Challenging the idea of Freud, a study conducted by Sandra Thomas, Carol Smucker, and Patricia Droppleman sought to understand the complexity of female anger and found that anger in women can be triggered by the overwhelming feeling of unfairness in the face of gender inequality (Thomas, Sandra, 1988). Unlike men, women live in a world that compels them to feel angry simply because the odds are against them all of the time. That is what makes the genre of "female rage" its own. Due to the aforementioned pedestal, when a woman does express unfiltered and genuine rage, she may experience cognitive dissonance, a state where one feels as though their actions do not align with who one thought themselves to be. The participants in the study had to be at least 18 years of age, varying in marital status. Many of the women who took part in the study expressed that they had felt horrified when acting out and that their expression of frustration was "ugly," "mean," and "out of character." 

In their daily lives, women receive unsolicited comments from men that are disrespectful passes disguised as genuine compliments. In addition, women commonly feel they must respond to such comments kindly, not because they appreciate them, but because they are afraid to react any other way. For instance, in a TikTok by Monique de Sade, hashtagged with “#FemaleRage,” Monique writes, "When the doctors and nurses kept telling me how grateful I should be that he didn't put me in a coma or unalive [kill] me," expressing her anger alongside Olivia Rodrigo's, "all-American bitch." Monique's experience is a horrifying reality for many women who are instructed to be grateful they weren't killed but rather, badly beaten. The expected response to abuse should be rage and a demand for justice, but even then, women are instructed to be grateful that they at least made it out with their lives.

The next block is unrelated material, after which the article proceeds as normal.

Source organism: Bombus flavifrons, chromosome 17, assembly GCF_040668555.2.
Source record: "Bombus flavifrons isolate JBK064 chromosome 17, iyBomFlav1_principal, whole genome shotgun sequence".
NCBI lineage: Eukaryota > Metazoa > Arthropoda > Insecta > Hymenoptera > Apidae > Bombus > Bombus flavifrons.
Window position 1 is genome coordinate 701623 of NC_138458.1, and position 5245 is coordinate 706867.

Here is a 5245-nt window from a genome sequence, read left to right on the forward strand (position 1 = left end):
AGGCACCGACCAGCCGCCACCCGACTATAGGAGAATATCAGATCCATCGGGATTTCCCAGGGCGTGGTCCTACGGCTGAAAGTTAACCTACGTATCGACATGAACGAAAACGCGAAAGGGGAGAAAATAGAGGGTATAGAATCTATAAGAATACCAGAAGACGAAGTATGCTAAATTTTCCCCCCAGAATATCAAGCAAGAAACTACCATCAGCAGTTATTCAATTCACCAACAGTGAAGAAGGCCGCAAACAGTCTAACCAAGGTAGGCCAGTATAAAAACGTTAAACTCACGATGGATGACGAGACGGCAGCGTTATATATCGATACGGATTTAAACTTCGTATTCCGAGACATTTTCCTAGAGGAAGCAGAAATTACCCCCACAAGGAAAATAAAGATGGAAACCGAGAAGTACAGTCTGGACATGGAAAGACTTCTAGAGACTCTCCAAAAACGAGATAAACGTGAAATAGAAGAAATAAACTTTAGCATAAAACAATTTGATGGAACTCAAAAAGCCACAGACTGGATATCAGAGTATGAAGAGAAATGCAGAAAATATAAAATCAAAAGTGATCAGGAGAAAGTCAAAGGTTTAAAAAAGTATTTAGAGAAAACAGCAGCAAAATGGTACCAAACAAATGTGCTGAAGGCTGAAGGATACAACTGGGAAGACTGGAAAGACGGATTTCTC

In a way, the “female rage trend,” proves to be a useful tool for expression. Women online feel more comfortable sharing their experiences and other women can interact with the content and know that they are not alone. This feeling of not being alone in their grief helps many women alleviate the cognitive dissonance they may experience. Anger is a crucial step toward creating a change. It is okay for women to be rightfully angry and stand up for themselves. Stop teaching women to “roll with the punches,” and instead tell men to put their fists down. 

Works Cited

Freud, Sigmund, et al. “The Clinical Picture.” Dora: An Analysis of a Case of Hysteria,

Scribner, New York, 2020. 

Thomas, Sandra, et al. “It hurts most around the heart: A phenomenological exploration of

women’s anger.” Journal of Advanced Nursing, vol. 28, no. 2, 1998, pp. 311–322,

Heimberger, Tara, "Female Rage, Revenge, and Catharsis: The "Good for Her" Genre Defined

in “Promising Young Woman (2020)" (2022). English MA Theses. 10.

Steinem, Gloria. “The Stage Is Set.” Ms. Magazine, 1983. 

Tomlinson, Jennifer M., et al. “The costs of being put on a pedestal.” Journal of Social and

Personal Relationships, vol. 31, no. 3, 2013, pp. 384–409,